When doing test migrations or otherwise coordinating multiple environments, it’s sometimes useful to create a list of files modified since a cutoff date.

PowerShell makes it easy:

Add-PSSnapin Microsoft.SharePoint.PowerShell

$dateCutoff = "2015-01-01"
$spQuery = New-Object Microsoft.SharePoint.SPQuery 
$spQuery.Query = "<Where> 
 <FieldRef Name='Modified' /> 
 <Value IncludeTimeValue='TRUE' Type='DateTime'>" + $dateCutoff + "</Value>
$spQuery.ViewFields = "<FieldRef Name='EncodedAbsUrl' /><FieldRef Name='Modified' />" 
$spQuery.ViewFieldsOnly = $true

Get-SPWebApplication | Get-SPSite | Get-SPWeb | ForEach-Object { ForEach ($list in $_.Lists) { $listItems = $list.GetItems($spQuery); $listItems | ForEach-Object { $_['EncodedAbsUrl'] + " (" + $_['Modified'] + ")" } } }

Have you ever come across a SharePoint installation that’s been customized in an unsupported way? You look at the 12 (or 14) hive and see that files have been modified by hand? Not good.

As you may know, changing core SharePoint files is unsupported and can lead to problems when patching.

The best way to clean up modified SharePoint installations is to pull out the customizations and move them into new files as part of a solution package (WSP file). That makes it easy to re-deploy customizations and ensures your environment will stay clean.

Re-packaging most files is easy, but CSS can be very tricky to pull out the customizations. What if somebody went in and modified a few random styles (e.g. changing a color attribute or border width). Tracking those down by hand is tedious and error-prone.

Enter CSSCompare

For situations like these, I wrote a tool called CSSCompare which is hosted on CodePlex. CSSCompare will look at two CSS files and output the effective differences between them.

With SharePoint, you can take your customized version of Core.css (or other customized CSS file) and find the differential from an uncustomized version of Core.css by running:

CSSCompare.css -v1 CustomizedCore.css -v2 OriginalCore.css > MyCustomStyles.css

You can then add “MyCustomStyles.css” to your solution and replace your customized file with its original version.

Other Uses

CSSCompare works with any CSS files, so it can be used in non-SharePoint scenarios as well. I’ve started using it in version control situations to quickly determine changes between styles.

SharePoint deployments succeed or fail based on adoption and adherence to business goals, not technical functionality. It doesn’t matter how pretty your SharePoint site is or how many features you pack in. Perception is reality, and if people don’t perceive value, it’s failed.

Along those lines, communications planning is paramount for winning hearts and minds. Whether deploying a small upgrade or embarking on a transformational change from another system, engaging end-users early and throughout is the most important ingredient of success.

With that in mind, I’d like to offer a checklist of topics to consider during any SharePoint project. There are more comprehensive guides available (I particularly recommend “Essential SharePoint 2010″), but this primer should get you on the right track. I’ve mapped the steps to Prosci‘s “ADKAR® Model”, a goal-oriented framework for Organizational Change Management. If your business has an OCM framework, the same steps should apply regardless; if not, I recommend ADKAR as a starting point.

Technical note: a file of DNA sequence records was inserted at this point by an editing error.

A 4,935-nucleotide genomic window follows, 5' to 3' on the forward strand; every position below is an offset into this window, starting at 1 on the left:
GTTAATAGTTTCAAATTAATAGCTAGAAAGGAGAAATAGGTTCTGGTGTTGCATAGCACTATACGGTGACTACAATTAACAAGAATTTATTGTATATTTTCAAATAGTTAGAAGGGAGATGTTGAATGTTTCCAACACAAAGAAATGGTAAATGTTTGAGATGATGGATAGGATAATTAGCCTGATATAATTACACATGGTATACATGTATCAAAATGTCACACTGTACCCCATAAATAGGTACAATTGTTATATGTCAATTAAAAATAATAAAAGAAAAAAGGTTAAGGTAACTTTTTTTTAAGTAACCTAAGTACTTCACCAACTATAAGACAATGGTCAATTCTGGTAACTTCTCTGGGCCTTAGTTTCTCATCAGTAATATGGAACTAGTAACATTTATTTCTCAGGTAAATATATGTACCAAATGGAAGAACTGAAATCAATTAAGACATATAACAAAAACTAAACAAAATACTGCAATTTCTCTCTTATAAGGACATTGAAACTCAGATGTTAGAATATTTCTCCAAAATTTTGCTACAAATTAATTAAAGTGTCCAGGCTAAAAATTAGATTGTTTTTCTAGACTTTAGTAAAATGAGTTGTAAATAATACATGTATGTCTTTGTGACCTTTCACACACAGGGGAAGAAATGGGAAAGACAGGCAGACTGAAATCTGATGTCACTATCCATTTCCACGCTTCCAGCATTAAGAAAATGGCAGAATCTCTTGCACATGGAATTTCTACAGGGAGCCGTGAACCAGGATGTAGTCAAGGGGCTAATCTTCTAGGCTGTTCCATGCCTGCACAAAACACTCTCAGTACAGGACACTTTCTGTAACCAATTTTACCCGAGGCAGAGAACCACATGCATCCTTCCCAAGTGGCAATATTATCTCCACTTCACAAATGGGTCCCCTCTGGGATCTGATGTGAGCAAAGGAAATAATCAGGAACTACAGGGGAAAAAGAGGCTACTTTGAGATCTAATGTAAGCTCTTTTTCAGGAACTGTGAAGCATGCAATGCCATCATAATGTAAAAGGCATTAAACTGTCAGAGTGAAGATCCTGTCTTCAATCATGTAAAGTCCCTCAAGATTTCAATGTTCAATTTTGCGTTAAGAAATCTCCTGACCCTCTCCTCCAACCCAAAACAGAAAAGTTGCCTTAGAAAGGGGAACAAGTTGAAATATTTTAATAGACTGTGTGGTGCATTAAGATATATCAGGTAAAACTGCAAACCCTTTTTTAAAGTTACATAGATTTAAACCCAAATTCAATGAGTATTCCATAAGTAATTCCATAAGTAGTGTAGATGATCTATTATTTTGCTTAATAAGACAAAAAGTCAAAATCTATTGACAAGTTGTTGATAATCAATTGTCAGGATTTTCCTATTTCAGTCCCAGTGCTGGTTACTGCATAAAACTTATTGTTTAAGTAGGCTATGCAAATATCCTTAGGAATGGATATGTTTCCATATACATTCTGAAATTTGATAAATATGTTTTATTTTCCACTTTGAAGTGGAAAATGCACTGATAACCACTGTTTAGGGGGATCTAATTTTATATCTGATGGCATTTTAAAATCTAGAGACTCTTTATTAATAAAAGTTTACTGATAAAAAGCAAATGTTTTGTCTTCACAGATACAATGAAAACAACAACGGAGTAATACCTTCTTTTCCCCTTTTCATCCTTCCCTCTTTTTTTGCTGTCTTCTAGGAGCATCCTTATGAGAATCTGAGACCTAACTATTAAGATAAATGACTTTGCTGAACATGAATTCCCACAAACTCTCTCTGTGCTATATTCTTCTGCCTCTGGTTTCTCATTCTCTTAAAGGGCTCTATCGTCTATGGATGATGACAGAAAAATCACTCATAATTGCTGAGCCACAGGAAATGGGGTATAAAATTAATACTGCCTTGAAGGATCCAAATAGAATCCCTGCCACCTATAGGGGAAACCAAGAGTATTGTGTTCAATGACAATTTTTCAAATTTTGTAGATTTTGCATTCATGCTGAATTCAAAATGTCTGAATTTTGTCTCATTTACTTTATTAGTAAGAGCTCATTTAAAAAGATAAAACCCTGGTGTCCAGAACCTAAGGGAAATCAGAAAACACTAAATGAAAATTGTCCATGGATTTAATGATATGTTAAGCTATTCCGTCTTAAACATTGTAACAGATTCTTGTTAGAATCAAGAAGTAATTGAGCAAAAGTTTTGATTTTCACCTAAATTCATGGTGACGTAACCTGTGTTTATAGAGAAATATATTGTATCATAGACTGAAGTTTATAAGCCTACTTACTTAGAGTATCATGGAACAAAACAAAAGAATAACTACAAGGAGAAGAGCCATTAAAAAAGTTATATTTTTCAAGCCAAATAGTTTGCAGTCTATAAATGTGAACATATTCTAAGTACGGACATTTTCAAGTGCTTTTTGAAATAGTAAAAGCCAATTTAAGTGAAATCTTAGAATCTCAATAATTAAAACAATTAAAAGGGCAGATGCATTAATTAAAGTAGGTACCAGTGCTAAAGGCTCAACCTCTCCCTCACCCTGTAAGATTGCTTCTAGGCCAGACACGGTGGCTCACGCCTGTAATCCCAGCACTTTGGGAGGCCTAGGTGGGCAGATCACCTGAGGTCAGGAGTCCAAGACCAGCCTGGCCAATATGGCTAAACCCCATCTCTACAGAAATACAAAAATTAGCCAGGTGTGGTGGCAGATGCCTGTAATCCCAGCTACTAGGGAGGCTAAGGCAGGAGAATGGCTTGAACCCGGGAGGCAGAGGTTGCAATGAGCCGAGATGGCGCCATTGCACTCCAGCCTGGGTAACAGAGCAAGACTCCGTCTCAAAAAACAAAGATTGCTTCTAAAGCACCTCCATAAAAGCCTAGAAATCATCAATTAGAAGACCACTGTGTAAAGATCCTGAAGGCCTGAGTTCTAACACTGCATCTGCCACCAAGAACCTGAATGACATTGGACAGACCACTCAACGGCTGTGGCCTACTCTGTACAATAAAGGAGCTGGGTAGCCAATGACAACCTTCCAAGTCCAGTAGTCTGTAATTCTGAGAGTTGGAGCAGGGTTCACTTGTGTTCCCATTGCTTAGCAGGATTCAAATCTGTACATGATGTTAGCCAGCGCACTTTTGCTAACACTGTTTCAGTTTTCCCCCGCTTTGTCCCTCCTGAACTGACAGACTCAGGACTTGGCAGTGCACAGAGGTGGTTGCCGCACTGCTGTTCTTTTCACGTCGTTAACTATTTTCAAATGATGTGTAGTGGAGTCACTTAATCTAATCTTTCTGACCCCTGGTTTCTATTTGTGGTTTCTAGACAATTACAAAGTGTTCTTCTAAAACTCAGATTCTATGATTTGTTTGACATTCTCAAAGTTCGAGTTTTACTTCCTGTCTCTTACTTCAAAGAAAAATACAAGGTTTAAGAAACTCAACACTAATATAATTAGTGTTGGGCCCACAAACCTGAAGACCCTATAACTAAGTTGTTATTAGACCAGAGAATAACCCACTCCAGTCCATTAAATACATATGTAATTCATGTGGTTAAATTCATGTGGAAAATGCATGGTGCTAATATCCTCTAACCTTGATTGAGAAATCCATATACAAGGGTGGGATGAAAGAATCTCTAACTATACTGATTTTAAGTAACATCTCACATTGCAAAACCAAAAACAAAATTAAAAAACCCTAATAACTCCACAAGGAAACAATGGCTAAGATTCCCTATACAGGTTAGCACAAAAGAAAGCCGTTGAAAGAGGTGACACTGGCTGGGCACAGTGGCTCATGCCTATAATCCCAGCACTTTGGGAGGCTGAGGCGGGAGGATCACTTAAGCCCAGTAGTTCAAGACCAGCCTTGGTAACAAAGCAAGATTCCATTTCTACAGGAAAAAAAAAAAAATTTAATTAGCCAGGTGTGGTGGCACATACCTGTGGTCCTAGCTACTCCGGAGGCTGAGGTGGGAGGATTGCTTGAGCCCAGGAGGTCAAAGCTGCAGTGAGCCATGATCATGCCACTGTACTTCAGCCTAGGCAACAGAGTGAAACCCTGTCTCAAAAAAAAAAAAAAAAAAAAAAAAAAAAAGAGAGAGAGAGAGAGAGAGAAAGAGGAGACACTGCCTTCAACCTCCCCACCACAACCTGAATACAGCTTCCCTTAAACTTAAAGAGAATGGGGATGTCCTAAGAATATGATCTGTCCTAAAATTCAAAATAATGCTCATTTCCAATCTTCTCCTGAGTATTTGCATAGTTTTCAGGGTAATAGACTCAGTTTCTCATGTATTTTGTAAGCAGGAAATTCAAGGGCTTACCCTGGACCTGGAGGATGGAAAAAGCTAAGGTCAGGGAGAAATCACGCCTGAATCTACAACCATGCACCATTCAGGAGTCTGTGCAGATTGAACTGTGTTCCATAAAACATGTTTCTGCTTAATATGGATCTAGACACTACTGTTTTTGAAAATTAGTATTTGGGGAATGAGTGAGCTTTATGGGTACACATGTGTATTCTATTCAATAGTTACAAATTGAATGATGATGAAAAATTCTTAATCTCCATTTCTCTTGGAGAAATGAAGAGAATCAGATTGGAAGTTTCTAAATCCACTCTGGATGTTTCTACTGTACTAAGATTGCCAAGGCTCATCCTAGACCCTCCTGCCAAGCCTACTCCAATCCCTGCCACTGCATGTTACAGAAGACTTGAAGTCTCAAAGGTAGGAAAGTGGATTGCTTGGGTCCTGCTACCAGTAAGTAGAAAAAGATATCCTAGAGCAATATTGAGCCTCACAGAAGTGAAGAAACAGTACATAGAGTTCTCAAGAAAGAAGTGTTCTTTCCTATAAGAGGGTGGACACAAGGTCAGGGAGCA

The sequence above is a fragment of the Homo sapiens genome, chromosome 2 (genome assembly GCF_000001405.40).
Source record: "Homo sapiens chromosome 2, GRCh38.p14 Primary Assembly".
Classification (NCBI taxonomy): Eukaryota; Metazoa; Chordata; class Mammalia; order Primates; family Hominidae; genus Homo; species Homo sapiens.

1. Gaining Awareness
    1. Designate an “Awareness Team” of all impacted business users
    2. Catalog potential objections to change
    3. Discuss project objectives with Awareness Team
    4. Review key SharePoint workloads with Awareness Team
    5. Recruit a “Design Team” for interested parties to share input
  2. Driving Desire
    1. Communicate outcome benefits to all stakeholders via multiple channels
    2. Provide targeted demos to Awareness Team
    3. Solicit feedback via focus groups with Design Team
  3. Spreading Knowledge
    1. Train SharePoint IT operations teams
    2. Educate end-users via one or more channels:
      1. Videos
      2. Classroom training
      3. Training manuals
      4. Wikis / knowledge bases
      5. Power user groups / communities
  4. Fostering Ability
    1. Deploy SharePoint solution
    2. Proactively check in with affected users
  5. Ensuring Reinforcement
    1. Enact governance plan
    2. Incorporate SharePoint training into onboarding training plans
    3. Require training before receiving sites / administrative rights
    4. Regularly survey for feedback
    5. Foster Power user groups / communities
    6. Start small; focus on quick wins

How many versions of a typical document do you need to keep? 5? 10? 100?

SharePoint content databases often get cluttered with redundant versions of the same documents. In some cases, I’ve seen presentation libraries with less than 10 GB of active content, but hundreds of GBs of content due to gradual changes.

If you’re ready to clear out old versions, SharePoint’s Management Shell makes it easy. The script below will iterate through all lists and update them to keep only the last 2 copies. It will also loop through and delete unneeded versions.

Get–SPWebApplication | Get–SPSite –Limit All | Get–SPWeb –Limit All | ForEach–Object { ForEach ($list in $_.Lists) { If ($list.EnableVersioning –eq $true){ $list.MajorVersionLimit=2; $list.Update(); ForEach ($item in $list.Items){ $item.URL; $item.SystemUpdate() } } } }

You can see that it…

  1. Loops through all web applications
  2. Loops through their site collections
  3. Loops through their webs
  4. Loops through their lists
  5. If versioning’s enabled, it sets the major version limit to 2
  6. In order to remove old versions, it needs to loop through each item and perform a system update

The script can be easily amended to deal with only specific site collections / libraries. To keep a different number of versions, modify the MajorVersionLimit variable above.